Meyer argues that the school district's plan to close two elementary schools and consolidate them into one new school resulted in a reduction in force under KRS 161.011(8) because there was one fewer FRYSC coordinator after the consolidation than there had been prior.1 Because of this, she further argues, subsection 8(b) required that she be placed as a coordinator because she had more than four continuous years of service in the school system, was more senior than several other coordinators, and the superintendent was required to reduce within the job classification based on seniority and qualifications.
If there were indeed a reduction in force, her argument correctly states what the statute requires: reductions within a job classification must be made based on seniority, with those having less service time and qualifications being the first to be reduced from employment. KRS 161.011(8). However, the statute does not define what “reduction in force” means. Meyer asserts that it means reduction within a job classification.
The reasons which allow a reduction in force include reductions in funding, enrollment, or changes in the district or school boundaries, or other compelling reasons. Id. The school system explained that the closing of the elementary schools and the subsequent consolidation was required because of decreasing enrollment, the older school plants were unable to be renovated, and financial feasibility. When the schools were closed, the natural consequence was that all the jobs in that particular school were gone as well, and therefore were abolished.
But, significantly, all of those employees were placed in other jobs at the new school, and the district did not have fewer employees based on the consolidation than it did before. School Board Policy 03.271 defines reduction in force as “total separation from employment in the District.” Under that policy, Meyer was not subject to a reduction in force because she remained employed by the district.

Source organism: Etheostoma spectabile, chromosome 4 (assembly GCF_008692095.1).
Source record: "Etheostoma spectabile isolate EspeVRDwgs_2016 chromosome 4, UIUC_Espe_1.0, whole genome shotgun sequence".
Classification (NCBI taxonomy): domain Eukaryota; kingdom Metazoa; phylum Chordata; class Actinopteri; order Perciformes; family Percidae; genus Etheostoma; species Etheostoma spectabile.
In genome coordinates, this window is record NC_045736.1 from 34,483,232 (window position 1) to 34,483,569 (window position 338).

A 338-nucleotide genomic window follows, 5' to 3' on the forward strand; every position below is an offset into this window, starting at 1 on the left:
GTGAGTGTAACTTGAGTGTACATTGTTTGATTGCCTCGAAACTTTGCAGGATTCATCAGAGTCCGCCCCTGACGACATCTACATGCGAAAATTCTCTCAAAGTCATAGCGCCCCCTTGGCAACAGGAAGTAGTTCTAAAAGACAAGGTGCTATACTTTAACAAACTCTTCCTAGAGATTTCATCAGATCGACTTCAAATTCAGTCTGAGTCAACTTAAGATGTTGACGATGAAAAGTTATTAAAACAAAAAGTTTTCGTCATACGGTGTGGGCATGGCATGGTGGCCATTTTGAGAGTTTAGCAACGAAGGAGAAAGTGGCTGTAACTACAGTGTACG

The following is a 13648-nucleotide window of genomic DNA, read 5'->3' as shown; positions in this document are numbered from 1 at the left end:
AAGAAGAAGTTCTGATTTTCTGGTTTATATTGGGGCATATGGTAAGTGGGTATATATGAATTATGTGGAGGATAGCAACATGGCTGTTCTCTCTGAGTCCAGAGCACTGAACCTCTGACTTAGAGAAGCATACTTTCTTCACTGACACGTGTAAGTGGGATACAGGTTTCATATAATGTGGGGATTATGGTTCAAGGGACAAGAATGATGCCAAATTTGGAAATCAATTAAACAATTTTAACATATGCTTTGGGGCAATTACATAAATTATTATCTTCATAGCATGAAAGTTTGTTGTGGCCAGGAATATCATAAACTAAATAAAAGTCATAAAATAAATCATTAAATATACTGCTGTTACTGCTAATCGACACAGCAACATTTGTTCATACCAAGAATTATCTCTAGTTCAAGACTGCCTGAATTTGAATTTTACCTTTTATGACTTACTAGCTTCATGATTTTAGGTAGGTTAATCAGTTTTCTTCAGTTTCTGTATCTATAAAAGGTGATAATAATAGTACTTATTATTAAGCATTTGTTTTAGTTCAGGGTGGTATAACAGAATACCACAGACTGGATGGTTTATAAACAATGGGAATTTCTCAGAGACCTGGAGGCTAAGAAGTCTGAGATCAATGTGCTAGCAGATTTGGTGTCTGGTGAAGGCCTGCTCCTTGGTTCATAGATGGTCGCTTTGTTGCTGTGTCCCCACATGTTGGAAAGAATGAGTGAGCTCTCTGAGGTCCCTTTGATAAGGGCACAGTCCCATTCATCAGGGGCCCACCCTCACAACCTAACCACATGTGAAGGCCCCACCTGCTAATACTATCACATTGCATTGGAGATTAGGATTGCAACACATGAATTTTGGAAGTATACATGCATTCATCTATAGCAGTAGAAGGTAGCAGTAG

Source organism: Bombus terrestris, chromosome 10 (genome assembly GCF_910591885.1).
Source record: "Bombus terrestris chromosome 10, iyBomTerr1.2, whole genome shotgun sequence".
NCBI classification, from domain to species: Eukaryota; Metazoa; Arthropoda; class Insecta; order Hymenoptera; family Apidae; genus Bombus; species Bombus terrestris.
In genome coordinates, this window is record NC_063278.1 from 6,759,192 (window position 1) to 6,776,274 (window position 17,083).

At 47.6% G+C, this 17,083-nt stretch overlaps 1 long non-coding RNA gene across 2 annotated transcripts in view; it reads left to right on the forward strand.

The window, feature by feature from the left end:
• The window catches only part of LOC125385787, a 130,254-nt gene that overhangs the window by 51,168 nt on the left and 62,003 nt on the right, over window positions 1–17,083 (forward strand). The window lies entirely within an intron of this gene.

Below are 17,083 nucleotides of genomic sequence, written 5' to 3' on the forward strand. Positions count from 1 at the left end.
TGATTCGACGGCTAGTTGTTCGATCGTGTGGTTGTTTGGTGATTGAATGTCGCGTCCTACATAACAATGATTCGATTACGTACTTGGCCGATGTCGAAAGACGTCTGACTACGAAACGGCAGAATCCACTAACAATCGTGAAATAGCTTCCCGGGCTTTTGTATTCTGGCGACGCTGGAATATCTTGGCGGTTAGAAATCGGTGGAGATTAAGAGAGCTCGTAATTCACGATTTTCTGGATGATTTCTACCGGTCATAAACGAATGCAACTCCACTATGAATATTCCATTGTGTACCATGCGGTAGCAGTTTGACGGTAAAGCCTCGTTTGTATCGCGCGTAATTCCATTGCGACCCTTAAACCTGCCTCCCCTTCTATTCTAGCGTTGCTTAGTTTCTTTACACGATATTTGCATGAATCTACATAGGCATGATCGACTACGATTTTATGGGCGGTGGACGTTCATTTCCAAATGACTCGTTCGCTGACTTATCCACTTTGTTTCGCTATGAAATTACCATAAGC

However, the meaning of a statutory term is not governed by definitions in school board policies, but rather by a definition provided by the legislature in a statute, or by a decision of the court. Thus the question to be answered is what the legislature intended by the term “reduction in force,” as it is not defined in the statute.
We hold that a reduction in force under KRS 161.011(8) requires a reduction in the total number of employees, based on a sound business reason. “Force” is most reasonably viewed as the entire work force of the school district, not as the employees of a given department or job classification.
There are common sense and business reasons why “reduction in force” should be read to apply to the entire work force.
First, particularly in the context of a school system, uneven funding, the creation of new programs, a reduction in the need for a program and other functional realities affect where personnel are needed. For example, a program which is funded by a time-limited grant will necessarily create personnel issues when the grant money is gone. A school in such a circumstance must be able to transfer personnel to other work areas, and even to completely abolish a program. But if no employee is severed from employment, the work force remains intact. And no one could reasonably argue that a job classification must last forever.
Second, employment law principles need reasonable uniformity. Given the wide variety of departments or divisions that develop over the history of an institution or school system, there would be an uneven application of system-wide policy such as that set by a school board if the policy were applied within one job classification but not in another within the same institution.
Third, and most importantly, the plain meaning of the language “reduction in force,” equates with “layoff,” which is defined as “[t]he termination of employment at the employer's instigation; esp[ecially] the termination ․ of many employees in a short time.” Black's Law Dictionary 906, 1305 (8th ed.2004) (emphasis added). If there has been no termination of employment, there has been no layoff or reduction in force. There is a significant distinction between being transferred within one's employment and not having employment at all.